whats the differnce between dot operator and scope resolution operator?

whats the differnce between dot operator and scope resolution operator in c++

2 Answers

  • 1 decade ago
    Favorite Answer

    The dot operator is used to refer to a specific member of a class when you have a reference to the class in question. For example:

    MyCoolClass foo;

    foo.bar = 1;

    foo.process( bigData );

    On the other hand, if you have a pointer to a class (which is common), you'd use the arrow syntax:

    MyCoolClass* foo = new MyCoolClass();

    foo->bar = 1;

    foo->process( bigData );

    But the scope resolution operator specifies scope, that is, at what level something exists. It's used to define methods and to specify where something resides if it isn't in the immediate scope. For example:

    void MyCoolClass::process( int someData ) // a method (or function) definition


    // this class has a function called printf()

    printf( "Hello World" ); // calling this class's printf()

    ::printf( "Hello World" ); // calling the global printf()


    It can also be used to call static member functions:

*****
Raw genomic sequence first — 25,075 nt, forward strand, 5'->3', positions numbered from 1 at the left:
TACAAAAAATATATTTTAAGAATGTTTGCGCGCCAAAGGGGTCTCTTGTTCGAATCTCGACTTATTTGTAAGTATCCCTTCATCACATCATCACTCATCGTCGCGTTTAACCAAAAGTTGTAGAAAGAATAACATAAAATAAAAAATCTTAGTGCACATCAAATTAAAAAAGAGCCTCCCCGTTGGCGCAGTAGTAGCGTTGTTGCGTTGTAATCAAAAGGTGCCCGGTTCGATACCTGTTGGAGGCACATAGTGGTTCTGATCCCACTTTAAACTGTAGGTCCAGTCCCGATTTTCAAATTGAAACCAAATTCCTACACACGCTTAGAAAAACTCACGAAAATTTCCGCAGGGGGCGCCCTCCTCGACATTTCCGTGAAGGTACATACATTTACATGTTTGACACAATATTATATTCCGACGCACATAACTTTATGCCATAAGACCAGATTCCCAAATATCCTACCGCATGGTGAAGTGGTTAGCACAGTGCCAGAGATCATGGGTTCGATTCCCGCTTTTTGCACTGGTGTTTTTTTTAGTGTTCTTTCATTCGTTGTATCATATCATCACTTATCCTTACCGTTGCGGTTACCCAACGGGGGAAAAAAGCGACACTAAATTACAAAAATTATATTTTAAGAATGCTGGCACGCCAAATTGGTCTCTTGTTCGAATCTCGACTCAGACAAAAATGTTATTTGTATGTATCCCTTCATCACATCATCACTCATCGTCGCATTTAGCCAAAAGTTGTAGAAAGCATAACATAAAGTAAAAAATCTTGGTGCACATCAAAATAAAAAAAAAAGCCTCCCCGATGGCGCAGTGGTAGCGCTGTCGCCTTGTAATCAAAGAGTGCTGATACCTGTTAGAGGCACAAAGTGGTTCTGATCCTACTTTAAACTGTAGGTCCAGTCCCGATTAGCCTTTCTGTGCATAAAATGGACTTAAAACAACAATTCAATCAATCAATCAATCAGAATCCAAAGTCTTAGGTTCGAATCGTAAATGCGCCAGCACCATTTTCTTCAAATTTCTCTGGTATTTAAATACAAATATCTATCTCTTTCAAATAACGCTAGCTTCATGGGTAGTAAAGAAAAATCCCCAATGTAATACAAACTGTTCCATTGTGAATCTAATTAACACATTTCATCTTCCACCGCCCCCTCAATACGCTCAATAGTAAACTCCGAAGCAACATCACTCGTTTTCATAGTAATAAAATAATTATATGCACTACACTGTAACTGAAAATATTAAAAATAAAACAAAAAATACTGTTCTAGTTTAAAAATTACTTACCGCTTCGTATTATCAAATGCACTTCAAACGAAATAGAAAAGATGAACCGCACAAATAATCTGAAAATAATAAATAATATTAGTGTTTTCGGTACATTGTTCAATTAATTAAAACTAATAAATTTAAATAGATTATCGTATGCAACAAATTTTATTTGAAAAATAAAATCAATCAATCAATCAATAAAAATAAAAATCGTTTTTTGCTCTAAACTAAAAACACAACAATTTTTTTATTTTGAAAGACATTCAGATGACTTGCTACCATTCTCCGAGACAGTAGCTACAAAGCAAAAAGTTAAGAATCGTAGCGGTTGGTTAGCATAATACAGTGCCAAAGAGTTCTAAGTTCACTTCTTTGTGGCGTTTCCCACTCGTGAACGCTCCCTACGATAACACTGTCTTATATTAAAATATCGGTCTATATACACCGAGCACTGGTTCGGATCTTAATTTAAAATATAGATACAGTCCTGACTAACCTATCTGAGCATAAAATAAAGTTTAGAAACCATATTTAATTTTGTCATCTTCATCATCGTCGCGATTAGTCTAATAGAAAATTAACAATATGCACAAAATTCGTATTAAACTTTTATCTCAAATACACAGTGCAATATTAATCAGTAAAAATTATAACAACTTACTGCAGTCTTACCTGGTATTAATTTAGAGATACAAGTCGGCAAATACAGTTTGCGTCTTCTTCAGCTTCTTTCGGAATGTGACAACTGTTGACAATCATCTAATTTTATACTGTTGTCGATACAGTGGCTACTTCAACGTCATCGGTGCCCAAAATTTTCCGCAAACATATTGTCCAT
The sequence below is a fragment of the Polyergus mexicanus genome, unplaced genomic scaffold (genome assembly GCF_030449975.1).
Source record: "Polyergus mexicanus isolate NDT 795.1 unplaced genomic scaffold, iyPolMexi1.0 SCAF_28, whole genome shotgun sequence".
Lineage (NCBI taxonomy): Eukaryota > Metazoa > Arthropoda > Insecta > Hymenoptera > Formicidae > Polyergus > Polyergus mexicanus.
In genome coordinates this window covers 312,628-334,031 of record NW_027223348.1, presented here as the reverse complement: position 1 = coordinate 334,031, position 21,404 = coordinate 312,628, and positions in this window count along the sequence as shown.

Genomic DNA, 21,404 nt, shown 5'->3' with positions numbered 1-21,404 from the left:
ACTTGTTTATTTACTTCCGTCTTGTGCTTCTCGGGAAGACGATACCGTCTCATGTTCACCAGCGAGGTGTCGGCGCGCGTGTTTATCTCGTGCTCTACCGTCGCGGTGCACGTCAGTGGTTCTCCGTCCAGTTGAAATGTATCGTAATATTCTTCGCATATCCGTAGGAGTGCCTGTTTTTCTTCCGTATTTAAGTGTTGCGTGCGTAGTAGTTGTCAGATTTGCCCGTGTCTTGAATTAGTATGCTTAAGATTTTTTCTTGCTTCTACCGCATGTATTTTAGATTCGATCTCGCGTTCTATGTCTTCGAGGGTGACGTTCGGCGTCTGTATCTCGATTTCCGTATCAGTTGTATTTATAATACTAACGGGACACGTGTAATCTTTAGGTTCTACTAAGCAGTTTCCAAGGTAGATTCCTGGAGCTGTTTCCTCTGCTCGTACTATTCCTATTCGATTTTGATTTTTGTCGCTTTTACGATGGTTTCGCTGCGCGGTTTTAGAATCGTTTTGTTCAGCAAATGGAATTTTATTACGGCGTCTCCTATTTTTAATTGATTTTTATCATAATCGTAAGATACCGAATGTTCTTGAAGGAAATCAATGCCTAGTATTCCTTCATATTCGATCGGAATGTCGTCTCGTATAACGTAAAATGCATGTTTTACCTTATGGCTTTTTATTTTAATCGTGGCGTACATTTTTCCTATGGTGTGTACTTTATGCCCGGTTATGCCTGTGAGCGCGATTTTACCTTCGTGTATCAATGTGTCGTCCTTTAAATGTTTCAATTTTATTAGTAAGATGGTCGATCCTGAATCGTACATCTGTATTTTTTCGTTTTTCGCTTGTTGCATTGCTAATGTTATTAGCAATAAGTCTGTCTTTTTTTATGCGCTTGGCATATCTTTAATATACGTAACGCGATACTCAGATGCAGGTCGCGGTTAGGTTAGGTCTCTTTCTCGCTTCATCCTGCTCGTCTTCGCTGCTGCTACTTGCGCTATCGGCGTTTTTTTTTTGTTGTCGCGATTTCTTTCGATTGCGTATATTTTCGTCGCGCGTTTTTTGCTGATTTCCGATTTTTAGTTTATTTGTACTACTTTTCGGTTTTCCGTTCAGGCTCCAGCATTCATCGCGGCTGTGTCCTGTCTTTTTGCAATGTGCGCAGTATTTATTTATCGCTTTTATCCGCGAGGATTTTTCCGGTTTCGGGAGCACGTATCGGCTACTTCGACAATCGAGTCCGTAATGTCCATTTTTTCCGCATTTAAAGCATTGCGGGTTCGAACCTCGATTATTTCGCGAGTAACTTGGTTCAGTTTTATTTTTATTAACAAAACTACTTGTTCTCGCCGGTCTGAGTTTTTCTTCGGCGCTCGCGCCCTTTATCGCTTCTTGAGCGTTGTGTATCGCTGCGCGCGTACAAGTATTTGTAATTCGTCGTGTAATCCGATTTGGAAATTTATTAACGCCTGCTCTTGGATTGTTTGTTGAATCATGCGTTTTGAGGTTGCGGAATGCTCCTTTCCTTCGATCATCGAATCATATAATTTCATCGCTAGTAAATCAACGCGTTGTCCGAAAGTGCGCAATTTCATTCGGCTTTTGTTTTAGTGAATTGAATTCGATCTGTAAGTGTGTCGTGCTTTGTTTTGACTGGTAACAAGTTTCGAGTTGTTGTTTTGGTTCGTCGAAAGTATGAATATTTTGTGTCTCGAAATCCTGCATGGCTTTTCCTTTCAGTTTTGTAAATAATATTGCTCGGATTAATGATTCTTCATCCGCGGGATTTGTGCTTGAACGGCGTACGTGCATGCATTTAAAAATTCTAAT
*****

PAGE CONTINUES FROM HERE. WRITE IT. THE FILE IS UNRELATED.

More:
int myProduct = MyCoolClass::MultiplyTwo( 5, 7 );


    I know it can be confusing, but you'll get the hang of it. Check out the link below for more information. HTH

  • 5 years ago

    The main use for this operator will be useful in c++programmig. If you have a class called A and class called B and in both the classes if you have the same function with the name read() and you want to define the function out side the class witout using scope resolution operator then its not possible cos compiler will be confusion which function to cal! so we can use lik void A::read() for A's read void B::read() for B.s read. in short i can tell you lik this operator tells the scope of members.

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